(Not only) For fighters and kung fu/wushu serious practitioners
If you have been following my coaching videos, you probably noticed that I used bands a lot. I do and I love them. Both short ones and regular ones. They are very easy to use. You can use them both for the strength aspect of your training, as well as for the speed. If you are totally new to it, just take some of your movements, such as a strike or a kung fu technique, and add a band. There are plenty of videos on the internet and other learning materials, so you can read and watch and read and watch.
You can imagine what all the crazy things you can do. Punch, pull for strength etc.
But for kung fu, I love to use it when working on my footwork. Nothing gives you better awarness of the function of your footwork than a good resistance. In a similar way, I would war the band around my weist when moving forward with a technique, when working on my hands and footwork.
Delay video app
Video training is one of the most important training tools, in my opinion. I have been using it for years and years. This thing is however different. Get some video delay app (I am using Video Delay Instant Replay) and set your delayed time. For a single movement or a combo, I go for 2-5sec, for a kung fu form sequence longer. So you put your phone in a stand, start the app, set up the delay and then move. You stop, do not have to touch the phone at all, and in 3 sec (or so) you can see your movement. It is like a delayed mirror. It’s not a video, but a real-time mirror so you can keep fixing your moves.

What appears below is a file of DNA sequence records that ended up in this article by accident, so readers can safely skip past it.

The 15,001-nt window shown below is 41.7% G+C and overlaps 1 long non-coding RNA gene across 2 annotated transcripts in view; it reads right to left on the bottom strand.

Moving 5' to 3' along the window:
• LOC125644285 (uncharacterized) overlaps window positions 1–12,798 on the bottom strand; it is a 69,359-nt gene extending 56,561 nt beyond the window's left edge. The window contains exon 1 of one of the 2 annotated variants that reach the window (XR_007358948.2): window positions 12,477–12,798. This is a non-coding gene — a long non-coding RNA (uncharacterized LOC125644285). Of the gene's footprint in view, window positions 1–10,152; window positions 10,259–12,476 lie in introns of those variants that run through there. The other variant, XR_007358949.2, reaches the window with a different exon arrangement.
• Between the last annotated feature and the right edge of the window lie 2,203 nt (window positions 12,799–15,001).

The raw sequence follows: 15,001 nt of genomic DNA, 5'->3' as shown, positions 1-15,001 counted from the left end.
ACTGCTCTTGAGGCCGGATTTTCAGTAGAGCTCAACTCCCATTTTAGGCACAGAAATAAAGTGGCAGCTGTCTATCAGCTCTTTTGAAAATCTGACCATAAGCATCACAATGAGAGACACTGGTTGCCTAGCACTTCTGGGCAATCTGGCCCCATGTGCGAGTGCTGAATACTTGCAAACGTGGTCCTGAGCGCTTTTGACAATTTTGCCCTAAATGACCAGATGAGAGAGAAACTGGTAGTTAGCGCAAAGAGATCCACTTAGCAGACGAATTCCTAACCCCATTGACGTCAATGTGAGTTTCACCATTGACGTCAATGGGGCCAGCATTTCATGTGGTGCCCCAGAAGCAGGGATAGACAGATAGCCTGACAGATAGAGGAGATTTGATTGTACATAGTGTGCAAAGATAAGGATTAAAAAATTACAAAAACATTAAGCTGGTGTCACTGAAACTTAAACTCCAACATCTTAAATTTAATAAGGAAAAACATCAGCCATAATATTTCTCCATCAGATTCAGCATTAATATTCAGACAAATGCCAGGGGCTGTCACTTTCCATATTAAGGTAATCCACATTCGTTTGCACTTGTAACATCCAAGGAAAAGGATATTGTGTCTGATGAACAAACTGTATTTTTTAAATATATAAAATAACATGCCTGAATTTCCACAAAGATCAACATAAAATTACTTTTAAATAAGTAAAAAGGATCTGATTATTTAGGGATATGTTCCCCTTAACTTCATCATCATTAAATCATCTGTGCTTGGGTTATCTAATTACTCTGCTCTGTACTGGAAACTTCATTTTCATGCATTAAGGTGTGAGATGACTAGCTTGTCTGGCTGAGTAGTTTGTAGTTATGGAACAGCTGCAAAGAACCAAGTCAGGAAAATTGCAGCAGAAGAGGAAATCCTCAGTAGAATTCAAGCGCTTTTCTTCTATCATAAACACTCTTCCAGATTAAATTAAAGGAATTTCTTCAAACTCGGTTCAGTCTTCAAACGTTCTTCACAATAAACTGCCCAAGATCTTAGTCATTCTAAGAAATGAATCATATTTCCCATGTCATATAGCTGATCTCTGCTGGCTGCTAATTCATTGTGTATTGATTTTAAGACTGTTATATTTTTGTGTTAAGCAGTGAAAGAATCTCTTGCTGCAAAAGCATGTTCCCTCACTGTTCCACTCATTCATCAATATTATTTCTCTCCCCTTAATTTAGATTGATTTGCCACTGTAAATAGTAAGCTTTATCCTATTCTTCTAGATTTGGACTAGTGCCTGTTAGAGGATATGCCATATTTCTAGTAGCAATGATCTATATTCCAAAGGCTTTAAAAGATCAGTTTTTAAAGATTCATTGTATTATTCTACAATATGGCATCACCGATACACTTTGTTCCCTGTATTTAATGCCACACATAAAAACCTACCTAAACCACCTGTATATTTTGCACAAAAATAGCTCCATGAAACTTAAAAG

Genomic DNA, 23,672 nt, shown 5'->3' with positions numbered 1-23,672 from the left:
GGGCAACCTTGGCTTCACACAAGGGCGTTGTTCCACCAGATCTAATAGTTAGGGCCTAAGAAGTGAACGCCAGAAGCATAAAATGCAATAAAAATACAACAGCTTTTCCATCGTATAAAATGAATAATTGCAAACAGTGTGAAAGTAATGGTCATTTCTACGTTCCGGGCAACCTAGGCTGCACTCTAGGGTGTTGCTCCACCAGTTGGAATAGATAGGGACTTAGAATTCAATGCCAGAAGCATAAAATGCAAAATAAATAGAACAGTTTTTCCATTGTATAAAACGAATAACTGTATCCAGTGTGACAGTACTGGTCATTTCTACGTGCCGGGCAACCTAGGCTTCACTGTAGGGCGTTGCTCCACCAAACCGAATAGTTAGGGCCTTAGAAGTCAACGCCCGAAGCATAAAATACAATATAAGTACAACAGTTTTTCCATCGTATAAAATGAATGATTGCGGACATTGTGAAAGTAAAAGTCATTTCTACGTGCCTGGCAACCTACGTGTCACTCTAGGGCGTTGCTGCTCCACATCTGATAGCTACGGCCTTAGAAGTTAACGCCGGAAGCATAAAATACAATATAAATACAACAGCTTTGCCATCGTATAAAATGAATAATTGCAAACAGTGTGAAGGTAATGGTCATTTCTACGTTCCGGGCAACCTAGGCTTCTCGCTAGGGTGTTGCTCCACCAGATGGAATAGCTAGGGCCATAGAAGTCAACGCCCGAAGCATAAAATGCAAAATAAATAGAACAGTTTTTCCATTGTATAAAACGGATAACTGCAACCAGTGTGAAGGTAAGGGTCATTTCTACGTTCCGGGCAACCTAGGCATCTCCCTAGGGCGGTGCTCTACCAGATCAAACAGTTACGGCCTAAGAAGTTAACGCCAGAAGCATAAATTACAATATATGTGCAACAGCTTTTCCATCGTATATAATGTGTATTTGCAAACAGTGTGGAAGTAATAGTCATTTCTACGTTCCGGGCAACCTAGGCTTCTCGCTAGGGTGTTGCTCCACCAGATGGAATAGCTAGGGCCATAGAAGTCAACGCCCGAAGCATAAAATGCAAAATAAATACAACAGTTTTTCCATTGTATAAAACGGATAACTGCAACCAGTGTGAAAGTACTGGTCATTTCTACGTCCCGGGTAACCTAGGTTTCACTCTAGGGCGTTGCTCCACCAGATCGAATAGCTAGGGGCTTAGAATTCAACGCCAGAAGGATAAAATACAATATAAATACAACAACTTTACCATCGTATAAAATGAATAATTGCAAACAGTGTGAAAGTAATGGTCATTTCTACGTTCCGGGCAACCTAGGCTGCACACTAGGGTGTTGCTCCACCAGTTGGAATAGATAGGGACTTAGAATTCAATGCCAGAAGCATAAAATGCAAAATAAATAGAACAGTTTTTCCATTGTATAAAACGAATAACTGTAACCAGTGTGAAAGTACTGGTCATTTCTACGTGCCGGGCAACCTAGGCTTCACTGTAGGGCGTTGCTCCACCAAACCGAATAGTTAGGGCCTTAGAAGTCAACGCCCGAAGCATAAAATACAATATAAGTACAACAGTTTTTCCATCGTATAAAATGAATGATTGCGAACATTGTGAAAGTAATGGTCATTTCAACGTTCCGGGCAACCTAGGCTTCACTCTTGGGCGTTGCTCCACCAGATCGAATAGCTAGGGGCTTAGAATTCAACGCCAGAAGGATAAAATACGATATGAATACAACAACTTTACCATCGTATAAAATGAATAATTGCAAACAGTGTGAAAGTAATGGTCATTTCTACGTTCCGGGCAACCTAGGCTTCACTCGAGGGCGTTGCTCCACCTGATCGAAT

And another great thing! If you are like me, you probably listen to Spotify when you train and then suddenly you need to take a video. The music stops. Annoying. But the Instant Replay app also can record, and it doesn’t influence the music. Spotify keeps playing happily on in the background. The recorded video is without sound, just to warn you. In case you are wondering, the app doesn’t sponsor me. But maybe they should! Hey, Instant Replay!
It’s 2020 so you should already have one. When I was traveling and doing my field work in China, I noticed them in the gyms of the wushu teams. Later that year I also saw them at wushu competitions. Let’s say wushu is not really the fastest area in terms of new training technologies, science and money to it, so when it reached wushu, it definitelly must have reached you! And that was years ago.
I really fell for the roller when I joined a workshop, which was about a spiky type of a foam roller. We did some mobility tests, such as full squats, used the roller for few minutes, and did the tests again. I felt the huge difference and got one soon after.
You can use the roller before and after training. Before, it will help you warm up, get the blood going. After training, it is basically like a massage. You can roll on it (move up and down), but you can also just find a painful spot and “melt” over it, without movement. Which bring us to all the other things, such as tennis ball or a harder massage ball, which is great for a more in-depth work and I always bring one heap ball from Decathlon with me for wushu competitions, figths and camps.
I honestly do not lift much weight. With my coach I do lift some, but for my solo training I am pretty green to that. I do have weighted bands, which I again use for kung fu footwork (on ankles) as well as for my hands (wrists). That work in a very similar way as when in a Thai gym you shadow box with weights in your hands. After you take them off, you are fast as Flash. I have seen lots of kung fu people wearing the weights and performing the entire form. That is not a good way of usage, stay away from that. They would often say, it is for power. But in fact, they use it in a way that develops (and not very well) strength. The difference is, you want explosive power in your techniques, not to move like a zombie, maybe strong, but slow as hell. For power, you need limited movements, such as 1 technique, or 1 short sequence, not the entire form. The difference between explosive power and endurance, people.